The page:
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11/22 - 17h01

Andrea Mura on Vento di Sardegna gets Rhum Class second, first Mono

Italian solo skipper Andrea Mura crossed the finish line of La Route du Rhum-Destination Guadeloupe, the solo Transatlantic race from Saint-Malo to Pointe-a-Pitre, Guadeloupe  at 15:19:36hrsTU this Saturday 22nd November, sailing to second place in the Rhum Class. In his Open 50 Vento di Sardegna the sailor from Cagliari, Sardinia finished first monohull in the Class which mustered 20 starters in Saint-Malo back on Sunday 2nd November.

Mura, who won the Classs in the last edition in 2010, completed the 3542 Nm course in an elapsed time of 20d2h19m36s, computed at an average speed of 7.34kts for the direct course. In reality he sailed 4565 miles, averaging 9.46 kts.  He finished in Pointe-a-Pitre 2d 19h 13m33s after the Rhum Class winner Anne Caseneuve on her Multi50 trimaran Aneo. Mura's course record of 2010 at 19d09h40m30s holds up.
It has not been an easy passage for Mura on this edition of La Route du Rhum-Destination Guadeloupe. Aboard his optimised Umberto Felci designed Open 50 on which he won the last edition as well as the Quebec-Saint Malo race in 2012, Mura's early choice of sticking close to the Rhumb line - the direct course - after Ushant seemed to give him a big early lead but paying the price of sailing in tougher weather.  He was more than 70 miles ahead of Anne Caseneuve as she passed Cape Finisterre but at the Azores, after six days of racing, the positions changed. He struggled by being closer to the centre of the anticyclone, enduring spells of lighter winds. Ahead of him the IMOCA 60s had managed to slip under the high, but as it expanded he was slowed. Off the Azores the speeds of Vento di Sardegna dropped at times to three knots. This held him back.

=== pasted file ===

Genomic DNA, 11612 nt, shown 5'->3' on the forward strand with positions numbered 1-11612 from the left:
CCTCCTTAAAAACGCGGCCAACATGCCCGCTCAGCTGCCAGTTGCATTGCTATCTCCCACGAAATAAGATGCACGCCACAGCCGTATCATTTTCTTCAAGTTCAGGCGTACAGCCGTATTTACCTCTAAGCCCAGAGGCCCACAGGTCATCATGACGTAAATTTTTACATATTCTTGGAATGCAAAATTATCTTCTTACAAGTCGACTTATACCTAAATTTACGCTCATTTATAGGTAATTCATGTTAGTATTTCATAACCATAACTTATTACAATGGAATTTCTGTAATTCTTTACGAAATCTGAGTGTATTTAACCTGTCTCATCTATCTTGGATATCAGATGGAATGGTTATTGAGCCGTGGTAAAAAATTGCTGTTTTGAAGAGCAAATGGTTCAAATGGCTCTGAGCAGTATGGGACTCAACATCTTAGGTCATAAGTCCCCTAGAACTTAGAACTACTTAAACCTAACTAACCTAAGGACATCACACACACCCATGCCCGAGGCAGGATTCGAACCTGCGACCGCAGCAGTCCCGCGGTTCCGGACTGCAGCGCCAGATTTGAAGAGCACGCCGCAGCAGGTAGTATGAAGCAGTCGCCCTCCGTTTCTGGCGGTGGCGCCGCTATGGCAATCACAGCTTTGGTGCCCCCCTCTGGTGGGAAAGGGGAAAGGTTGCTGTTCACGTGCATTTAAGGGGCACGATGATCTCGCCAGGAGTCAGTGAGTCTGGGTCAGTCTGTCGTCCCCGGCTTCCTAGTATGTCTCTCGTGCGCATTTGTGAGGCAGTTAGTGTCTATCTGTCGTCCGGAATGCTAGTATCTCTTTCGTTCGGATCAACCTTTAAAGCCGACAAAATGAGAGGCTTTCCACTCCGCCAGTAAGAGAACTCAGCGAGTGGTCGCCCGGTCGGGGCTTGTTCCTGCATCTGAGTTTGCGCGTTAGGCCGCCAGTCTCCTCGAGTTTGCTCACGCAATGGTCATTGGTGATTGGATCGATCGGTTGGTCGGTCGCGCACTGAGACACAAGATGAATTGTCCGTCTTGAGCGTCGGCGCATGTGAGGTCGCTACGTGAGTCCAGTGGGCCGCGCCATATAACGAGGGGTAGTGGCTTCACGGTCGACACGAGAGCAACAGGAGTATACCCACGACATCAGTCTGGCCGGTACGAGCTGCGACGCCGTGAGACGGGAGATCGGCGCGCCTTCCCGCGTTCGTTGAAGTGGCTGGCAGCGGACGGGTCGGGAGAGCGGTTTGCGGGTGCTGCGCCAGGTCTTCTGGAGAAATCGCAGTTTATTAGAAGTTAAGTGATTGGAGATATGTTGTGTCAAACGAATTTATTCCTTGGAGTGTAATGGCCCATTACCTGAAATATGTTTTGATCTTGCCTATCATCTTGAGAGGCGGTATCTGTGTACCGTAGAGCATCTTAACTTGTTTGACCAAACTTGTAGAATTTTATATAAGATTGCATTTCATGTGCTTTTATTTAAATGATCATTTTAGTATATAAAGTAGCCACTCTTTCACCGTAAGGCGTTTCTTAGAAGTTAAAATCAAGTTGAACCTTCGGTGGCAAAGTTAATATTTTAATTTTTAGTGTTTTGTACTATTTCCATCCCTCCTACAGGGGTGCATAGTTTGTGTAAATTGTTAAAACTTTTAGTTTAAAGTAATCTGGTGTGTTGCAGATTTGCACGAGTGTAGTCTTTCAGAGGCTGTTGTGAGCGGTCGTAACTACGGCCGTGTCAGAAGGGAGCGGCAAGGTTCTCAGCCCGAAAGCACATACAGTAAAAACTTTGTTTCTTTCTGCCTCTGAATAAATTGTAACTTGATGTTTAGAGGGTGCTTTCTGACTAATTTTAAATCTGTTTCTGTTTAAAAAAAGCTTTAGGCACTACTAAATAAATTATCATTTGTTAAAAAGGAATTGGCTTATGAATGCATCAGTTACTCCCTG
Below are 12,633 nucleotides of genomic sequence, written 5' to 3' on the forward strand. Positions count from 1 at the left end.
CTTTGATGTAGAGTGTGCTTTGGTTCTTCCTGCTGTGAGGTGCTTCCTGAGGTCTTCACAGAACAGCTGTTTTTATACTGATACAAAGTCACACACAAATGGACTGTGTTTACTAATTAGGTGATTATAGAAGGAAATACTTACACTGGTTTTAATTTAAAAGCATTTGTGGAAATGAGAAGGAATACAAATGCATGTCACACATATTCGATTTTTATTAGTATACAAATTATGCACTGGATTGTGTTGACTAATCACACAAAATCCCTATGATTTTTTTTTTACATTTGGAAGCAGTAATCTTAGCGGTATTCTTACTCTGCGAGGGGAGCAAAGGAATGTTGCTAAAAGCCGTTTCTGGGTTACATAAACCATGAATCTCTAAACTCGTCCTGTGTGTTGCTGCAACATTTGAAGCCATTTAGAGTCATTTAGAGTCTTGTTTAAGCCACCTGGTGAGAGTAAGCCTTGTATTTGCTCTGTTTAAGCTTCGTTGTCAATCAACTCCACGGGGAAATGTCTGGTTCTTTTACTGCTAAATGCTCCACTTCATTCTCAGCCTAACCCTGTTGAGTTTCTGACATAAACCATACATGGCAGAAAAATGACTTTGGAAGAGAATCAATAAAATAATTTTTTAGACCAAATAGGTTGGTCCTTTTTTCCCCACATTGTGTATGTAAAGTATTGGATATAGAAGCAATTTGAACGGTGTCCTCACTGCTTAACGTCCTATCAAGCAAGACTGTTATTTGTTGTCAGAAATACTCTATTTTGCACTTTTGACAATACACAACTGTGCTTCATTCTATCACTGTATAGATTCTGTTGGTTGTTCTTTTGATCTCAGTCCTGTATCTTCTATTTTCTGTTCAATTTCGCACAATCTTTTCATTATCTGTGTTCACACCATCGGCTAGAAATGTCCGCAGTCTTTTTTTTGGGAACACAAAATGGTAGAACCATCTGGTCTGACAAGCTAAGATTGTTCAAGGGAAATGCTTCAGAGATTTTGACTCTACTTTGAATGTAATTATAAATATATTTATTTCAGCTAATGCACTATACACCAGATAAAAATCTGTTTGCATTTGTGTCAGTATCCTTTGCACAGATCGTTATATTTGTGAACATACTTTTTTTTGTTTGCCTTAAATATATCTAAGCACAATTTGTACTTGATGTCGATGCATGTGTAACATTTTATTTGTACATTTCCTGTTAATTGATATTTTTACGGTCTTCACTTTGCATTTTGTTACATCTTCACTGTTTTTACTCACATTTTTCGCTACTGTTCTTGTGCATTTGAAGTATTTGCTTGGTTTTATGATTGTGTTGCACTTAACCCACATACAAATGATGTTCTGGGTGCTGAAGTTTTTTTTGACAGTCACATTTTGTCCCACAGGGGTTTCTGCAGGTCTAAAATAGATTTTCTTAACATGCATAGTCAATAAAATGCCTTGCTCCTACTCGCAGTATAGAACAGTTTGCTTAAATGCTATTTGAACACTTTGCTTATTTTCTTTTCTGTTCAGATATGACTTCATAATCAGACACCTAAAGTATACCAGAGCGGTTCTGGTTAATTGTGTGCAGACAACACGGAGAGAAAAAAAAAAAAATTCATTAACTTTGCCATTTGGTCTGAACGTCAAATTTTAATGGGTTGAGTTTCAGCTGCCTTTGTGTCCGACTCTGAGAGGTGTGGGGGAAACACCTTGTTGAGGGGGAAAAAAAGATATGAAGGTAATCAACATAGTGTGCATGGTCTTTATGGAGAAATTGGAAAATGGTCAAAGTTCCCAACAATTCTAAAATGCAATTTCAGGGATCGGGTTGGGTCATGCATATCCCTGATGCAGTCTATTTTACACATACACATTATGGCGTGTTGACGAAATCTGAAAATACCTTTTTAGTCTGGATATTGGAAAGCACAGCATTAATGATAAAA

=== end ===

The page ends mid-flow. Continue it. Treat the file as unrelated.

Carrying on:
But it took six days for Mura to get back on terms with the leading monohull, Wilfred Clerton (Cap au Cap Location) and Sir Robin Knox-Johnston (Grey Power) and the small yellow trimaran of Jean-Paul Clerton (Berto Group) but Anne Caseneuve could extend as expected with her faster Multi50.

Once established he did not let go of his second place, working to the south again through rainstorms, squalls and calms. As Anne Caseneuve won the class with a lead of some 700 miles Mura retained control but Sir Robin Knox Johnston, the 75 year old on his Open 60 Grey Power maintined a relentless pressure and was just less than 15 miles in third place when Andrea Mura secured second into Pointe-a-Pitre.  And so the Italian skipper who is building a new IMOCA 60 for the Vendee Globe takes second, first monohull, but may regret being put up against the faster Multi 50.

Mura said: 

"I was helming 14 to 16 hours per day which is good for training but I got caught in the Azores high pressure for three days. It was really stressful. I was following the IMOCA 60s but they got past the high and it expanded and caught me it was very difficult. I was there at the wrong time, The high expanded south and caught me. I did my best to keep the boat moving, often just one knot more than the windspeed. "

"I am sad that the Rhum class was not split into Mono and Multi. Four years ago there was only three trimarans but this time there was five and I think they should have had their own start. There was enough to make a class. Anne sailed a very good race but her boat is much faster. She did a fantastic race."
"I wanted to wait for Sir Robin and cross the line with him because he made a fantastic race. He is great. He is not so young and every time he was pushing and he kept trying something new. Sometimes I thought he was done, left in a hole, but he kept coming back, born again." 

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